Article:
Extensive Aortic Thrombosis and Renal Infarction in Association With an Active Flare-Up of Crohns Disease

Eltaib Saad, Abdalaziz Awadelkarim, Mohamed Agab, Akram Babkir


Venous thromboembolism (VTE) is a recognized extraintestinal manifestation of inflammatory bowel disease (IBD), with deep venous thrombosis (DVT) and pulmonary embolism being reported as the most frequent vascular complications in IBD patients. Much less frequently, arterial thromboembolic events may also be associated with greater morbidity and mortality. Aortic mural thrombosis is a rare phenomenon described in patients with IBD that often results in serious consequences such as visceral infarction and acute ischemia of the lower extremities. We described an unusual case of a female patient with Crohns disease (CD) who presented with generalized abdominal pain and vomiting. Imaging showed an active flare-up of intestinal CD as well as two mural thrombi in the distal descending thoracic aorta and the abdominal aorta at the level of the left renal artery, respectively, with a left renal infarction. The mesenteric angiogram revealed a patent celiac axis and mesenteric arteries. The patient was therapeutically anticoagulated, and she underwent a right hemicolectomy for the perforated ileal disease. A comprehensive diagnostic workup for hypercoagulability and thrombophilia was negative for an underlying etiology, and the active CD flare-up was considered the main culprit triggering the aortic thrombosis in this reported patient. Our case highlighted the occurrence of aortic thrombosis in a patient with IBD and that entails careful attention. Early recognition and timely management with a multidisciplinary team is the key to improving the outcome of aortic events that coincide with the active flare-up of IBD.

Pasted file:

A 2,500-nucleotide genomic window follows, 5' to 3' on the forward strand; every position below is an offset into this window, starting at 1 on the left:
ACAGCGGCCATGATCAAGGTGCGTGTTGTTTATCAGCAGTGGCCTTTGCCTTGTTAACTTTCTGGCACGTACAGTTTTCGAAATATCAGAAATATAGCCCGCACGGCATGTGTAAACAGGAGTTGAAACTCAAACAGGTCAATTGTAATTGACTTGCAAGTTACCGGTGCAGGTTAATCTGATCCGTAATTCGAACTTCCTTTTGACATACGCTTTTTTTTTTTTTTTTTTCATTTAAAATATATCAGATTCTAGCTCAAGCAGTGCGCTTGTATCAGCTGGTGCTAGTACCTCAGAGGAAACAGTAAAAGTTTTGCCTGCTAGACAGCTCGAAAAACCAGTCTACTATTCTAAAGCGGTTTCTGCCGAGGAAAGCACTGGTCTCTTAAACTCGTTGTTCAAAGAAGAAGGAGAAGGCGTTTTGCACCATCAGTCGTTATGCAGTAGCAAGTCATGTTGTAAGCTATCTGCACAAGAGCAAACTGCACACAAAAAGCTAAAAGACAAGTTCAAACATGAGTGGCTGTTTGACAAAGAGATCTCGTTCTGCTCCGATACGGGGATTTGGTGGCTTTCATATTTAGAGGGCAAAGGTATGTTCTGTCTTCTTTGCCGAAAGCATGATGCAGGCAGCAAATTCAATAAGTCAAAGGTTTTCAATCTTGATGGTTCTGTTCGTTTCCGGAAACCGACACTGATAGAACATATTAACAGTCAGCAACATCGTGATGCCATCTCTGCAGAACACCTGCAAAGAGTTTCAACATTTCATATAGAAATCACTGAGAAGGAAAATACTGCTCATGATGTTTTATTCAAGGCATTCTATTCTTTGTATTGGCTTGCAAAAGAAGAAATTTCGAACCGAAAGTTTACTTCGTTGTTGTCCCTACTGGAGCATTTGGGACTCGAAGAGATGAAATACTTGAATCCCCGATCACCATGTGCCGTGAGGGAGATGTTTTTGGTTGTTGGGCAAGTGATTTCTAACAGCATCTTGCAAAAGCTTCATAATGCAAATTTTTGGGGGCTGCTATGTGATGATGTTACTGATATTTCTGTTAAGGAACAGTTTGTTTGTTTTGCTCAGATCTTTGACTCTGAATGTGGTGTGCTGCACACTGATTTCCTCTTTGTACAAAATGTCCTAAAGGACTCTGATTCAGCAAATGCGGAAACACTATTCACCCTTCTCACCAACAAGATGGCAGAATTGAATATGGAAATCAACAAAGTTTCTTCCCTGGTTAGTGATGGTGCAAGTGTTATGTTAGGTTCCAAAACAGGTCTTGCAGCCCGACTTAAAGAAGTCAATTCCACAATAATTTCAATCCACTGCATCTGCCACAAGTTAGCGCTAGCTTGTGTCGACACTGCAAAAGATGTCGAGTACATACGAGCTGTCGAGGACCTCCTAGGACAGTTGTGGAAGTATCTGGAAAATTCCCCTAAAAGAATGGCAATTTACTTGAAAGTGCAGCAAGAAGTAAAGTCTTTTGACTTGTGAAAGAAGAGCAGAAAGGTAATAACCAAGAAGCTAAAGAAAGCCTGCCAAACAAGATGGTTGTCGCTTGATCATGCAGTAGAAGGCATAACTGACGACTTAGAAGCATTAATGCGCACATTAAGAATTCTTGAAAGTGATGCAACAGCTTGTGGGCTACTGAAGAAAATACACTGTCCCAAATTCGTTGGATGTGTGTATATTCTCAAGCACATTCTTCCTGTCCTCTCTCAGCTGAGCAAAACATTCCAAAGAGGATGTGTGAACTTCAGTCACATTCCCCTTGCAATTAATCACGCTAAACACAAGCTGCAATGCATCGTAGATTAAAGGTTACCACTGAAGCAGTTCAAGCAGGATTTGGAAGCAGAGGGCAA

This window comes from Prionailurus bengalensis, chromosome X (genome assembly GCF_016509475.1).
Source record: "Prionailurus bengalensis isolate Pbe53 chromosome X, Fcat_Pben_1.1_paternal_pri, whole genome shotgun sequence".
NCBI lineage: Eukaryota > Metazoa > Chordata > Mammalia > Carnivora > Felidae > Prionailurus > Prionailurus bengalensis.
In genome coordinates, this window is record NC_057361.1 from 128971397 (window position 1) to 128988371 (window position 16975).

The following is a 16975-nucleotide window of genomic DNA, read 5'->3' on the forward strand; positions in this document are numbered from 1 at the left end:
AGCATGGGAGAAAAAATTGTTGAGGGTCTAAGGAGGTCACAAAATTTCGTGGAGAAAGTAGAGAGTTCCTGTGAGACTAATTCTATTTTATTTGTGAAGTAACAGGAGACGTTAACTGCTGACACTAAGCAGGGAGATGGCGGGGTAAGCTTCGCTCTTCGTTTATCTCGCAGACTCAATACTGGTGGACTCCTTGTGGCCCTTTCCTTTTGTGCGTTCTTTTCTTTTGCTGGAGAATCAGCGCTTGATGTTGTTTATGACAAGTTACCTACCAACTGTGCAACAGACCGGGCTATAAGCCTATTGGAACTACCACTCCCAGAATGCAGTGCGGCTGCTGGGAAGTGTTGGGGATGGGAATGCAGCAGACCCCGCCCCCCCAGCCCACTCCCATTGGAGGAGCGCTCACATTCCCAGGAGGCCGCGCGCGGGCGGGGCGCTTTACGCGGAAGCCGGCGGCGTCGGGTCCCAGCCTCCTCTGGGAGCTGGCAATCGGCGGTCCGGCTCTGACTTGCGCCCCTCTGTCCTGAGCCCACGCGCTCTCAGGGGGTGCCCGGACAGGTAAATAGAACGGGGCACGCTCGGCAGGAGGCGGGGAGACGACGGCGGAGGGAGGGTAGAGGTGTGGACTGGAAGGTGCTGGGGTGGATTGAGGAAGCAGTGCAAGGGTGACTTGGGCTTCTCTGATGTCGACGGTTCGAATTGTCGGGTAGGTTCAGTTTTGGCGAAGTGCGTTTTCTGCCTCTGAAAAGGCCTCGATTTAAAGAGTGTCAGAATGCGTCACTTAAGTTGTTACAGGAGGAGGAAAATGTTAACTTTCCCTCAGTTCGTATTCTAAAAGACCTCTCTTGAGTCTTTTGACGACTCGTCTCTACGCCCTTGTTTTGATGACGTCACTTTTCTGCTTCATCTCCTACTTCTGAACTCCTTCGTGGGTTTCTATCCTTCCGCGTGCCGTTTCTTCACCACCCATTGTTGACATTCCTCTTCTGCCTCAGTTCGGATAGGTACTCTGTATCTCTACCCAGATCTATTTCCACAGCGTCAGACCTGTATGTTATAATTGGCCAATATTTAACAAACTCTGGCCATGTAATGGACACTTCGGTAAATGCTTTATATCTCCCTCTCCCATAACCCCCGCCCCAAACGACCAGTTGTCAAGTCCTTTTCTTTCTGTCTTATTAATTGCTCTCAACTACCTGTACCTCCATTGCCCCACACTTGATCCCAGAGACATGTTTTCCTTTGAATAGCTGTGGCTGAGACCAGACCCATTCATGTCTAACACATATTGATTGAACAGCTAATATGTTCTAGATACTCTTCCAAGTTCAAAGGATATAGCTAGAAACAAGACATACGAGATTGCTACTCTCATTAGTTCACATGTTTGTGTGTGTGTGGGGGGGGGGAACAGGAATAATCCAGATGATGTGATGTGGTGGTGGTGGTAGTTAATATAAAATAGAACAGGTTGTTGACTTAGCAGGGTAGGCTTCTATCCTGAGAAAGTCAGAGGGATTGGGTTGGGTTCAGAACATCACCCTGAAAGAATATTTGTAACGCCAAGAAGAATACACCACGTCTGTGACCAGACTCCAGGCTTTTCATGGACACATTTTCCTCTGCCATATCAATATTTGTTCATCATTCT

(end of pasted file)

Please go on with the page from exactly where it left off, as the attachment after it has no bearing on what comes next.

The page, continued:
Gastroenterol Res. 2022;15(2):100-105
doi: https://doi.org/10.14740/gr1504


Aortic mural thrombosis; Aortic disease; Crohn’s disease; Hypercoagulability

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